Into which of the common compliance requirements enumerated in Part Three of the
Supplement does each compliance requirement fall?
The auditor shall use the compliance requirements enumerated in Part Three for
identifying which requirements applicable to the project are subject to
testing. Not all compliance requirements apply to all projects, and conversely,
certain types almost always apply.
Activities Allowed or Unallowed
almost always applies to state projects. The auditor should look at the project
requirements, agency rules, grant applications, and contracts or grant
agreements for what constitutes allowable or unallowable activities.
almost always applies since most projects allow for charges of goods and
will generally not apply if the project operates solely on a cost-reimbursement
agreement with no cash advanced.
applies to state projects that provide benefits to individuals or groups of
individuals, or that make subawards. For projects with eligibility
requirements, the auditor should review the project laws, rules and provisions
of contracts or grant agreements to determine the specific eligibility
requirements. Eligibility involves both who is eligible and the amount of
benefits provided to those who are eligible.
Equipment and Real Property Management
applies to state projects that provide for the purchase of equipment or real
Matching, if applicable, would be specific to the state project and
the nonstate entity. Therefore, the auditor will have to review the laws,
rules, and provisions of contracts or grant agreements applicable to the
project to make specific determinations.
Period of Availability of State Funds
almost always applies to state projects. The contract or grant agreement
applicable to the project often indicates the period during which the funds are
available for obligation under the project. The auditor should also look for
project requirements regarding carryover of unused funds to future funding
periods, and whether pre-award costs are allowable, to what extent, and under
often applies to state projects, but vary significantly.
applies when state awards are subawarded by the recipient to a nonstate entity.
Special Tests and Provisions include those compliance requirements that
do not fit the description of the types of compliance requirements discussed
above. These will generally be the most difficult type of compliance
requirement to identify because, by definition, they are unique to each
project. In addition to reviewing the project’s contracts and grant agreements,
referenced laws and rules, the auditor should also make inquiries of the
nonstate entity to help identify and understand Special Tests and Provisions.
For each of the types of compliance requirements listed above, except for
Special Tests and Provisions, the auditor shall consider the compliance
requirements and related audit objectives in Part Three. In making a
determination not to test a compliance requirement, the auditor must conclude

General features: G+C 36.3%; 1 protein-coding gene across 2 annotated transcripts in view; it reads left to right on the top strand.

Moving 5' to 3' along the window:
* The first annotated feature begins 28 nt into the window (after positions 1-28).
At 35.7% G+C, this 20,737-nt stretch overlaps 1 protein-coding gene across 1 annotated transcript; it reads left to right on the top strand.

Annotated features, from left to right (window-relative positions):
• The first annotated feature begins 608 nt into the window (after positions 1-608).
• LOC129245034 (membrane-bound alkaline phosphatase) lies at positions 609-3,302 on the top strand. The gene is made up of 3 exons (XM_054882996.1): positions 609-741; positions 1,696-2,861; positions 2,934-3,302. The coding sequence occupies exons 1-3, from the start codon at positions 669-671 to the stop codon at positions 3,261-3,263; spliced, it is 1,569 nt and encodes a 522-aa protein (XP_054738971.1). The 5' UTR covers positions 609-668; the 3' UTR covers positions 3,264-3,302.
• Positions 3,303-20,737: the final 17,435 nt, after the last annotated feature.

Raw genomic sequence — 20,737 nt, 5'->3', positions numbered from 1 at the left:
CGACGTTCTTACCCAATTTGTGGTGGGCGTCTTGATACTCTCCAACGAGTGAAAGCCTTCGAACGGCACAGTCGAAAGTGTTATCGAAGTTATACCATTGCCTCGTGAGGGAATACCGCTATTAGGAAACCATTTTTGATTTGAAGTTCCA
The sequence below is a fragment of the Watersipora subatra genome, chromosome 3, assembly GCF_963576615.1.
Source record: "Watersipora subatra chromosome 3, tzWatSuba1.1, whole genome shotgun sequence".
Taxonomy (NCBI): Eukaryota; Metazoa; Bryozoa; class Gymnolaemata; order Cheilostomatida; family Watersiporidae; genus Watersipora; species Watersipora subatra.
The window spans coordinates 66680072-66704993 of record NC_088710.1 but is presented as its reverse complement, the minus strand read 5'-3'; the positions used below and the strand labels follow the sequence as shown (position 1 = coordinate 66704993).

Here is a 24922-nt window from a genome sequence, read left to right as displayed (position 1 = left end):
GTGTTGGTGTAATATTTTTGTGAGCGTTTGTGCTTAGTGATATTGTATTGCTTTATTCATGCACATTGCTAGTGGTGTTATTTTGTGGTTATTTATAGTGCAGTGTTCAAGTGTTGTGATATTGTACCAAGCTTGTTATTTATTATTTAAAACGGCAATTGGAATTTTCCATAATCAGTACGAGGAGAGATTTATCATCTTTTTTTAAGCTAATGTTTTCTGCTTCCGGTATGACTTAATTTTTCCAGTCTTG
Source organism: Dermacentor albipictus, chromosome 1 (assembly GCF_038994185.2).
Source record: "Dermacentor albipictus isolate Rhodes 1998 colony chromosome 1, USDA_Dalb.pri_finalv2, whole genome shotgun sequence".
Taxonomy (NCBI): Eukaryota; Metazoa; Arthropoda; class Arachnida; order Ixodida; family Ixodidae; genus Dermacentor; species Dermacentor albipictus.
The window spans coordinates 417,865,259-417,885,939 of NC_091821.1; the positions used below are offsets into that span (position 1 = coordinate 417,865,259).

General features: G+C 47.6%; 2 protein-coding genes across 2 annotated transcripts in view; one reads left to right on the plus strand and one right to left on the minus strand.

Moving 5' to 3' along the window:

that the requirement either does not apply to the particular nonstate entity or
that noncompliance with the requirement could not have a material effect on a
major project. The suggested audit procedures in Part Three are provided to
assist auditors in planning and performing tests of nonstate entities’
compliance with the requirements of state projects. Auditor judgment will be
necessary to determine whether the suggested audit procedures are sufficient to
achieve the stated audit objective and whether additional or alternative audit
procedures are needed.
Also, because of the diversity of systems in place among nonstate entities,
Part Three does not include suggested audit procedures to test internal
control. The auditor must determine appropriate procedures to test internal
control on a case by case basis considering factors such as the nonstate
entity’s internal control, the compliance requirements, the audit objectives
for compliance, the auditor’s assessment of control risk, and the audit
requirement to test internal controls as prescribed in Section 215.97(8),
Florida Statutes. However, the auditor may look to Part Five which presents
characteristics of internal control which may be used to reasonably ensure
compliance with the types of compliance requirements enumerated in Part Three.
For Special Tests and Provisions, what are the applicable audit objectives and
For each of the types of compliance requirements discussed under question 4,
Part Three of the Supplement provides generic audit objectives and suggested
audit procedures, except for Special Tests and Provisions. As noted above,
Special Tests and Provisions are sufficiently unique to every project that
generic audit objectives and suggested audit procedures are not practicable.
Therefore, the auditor will have to develop audit objectives and audit
procedures for each identified special test or provision using the guidance
described in Part Three.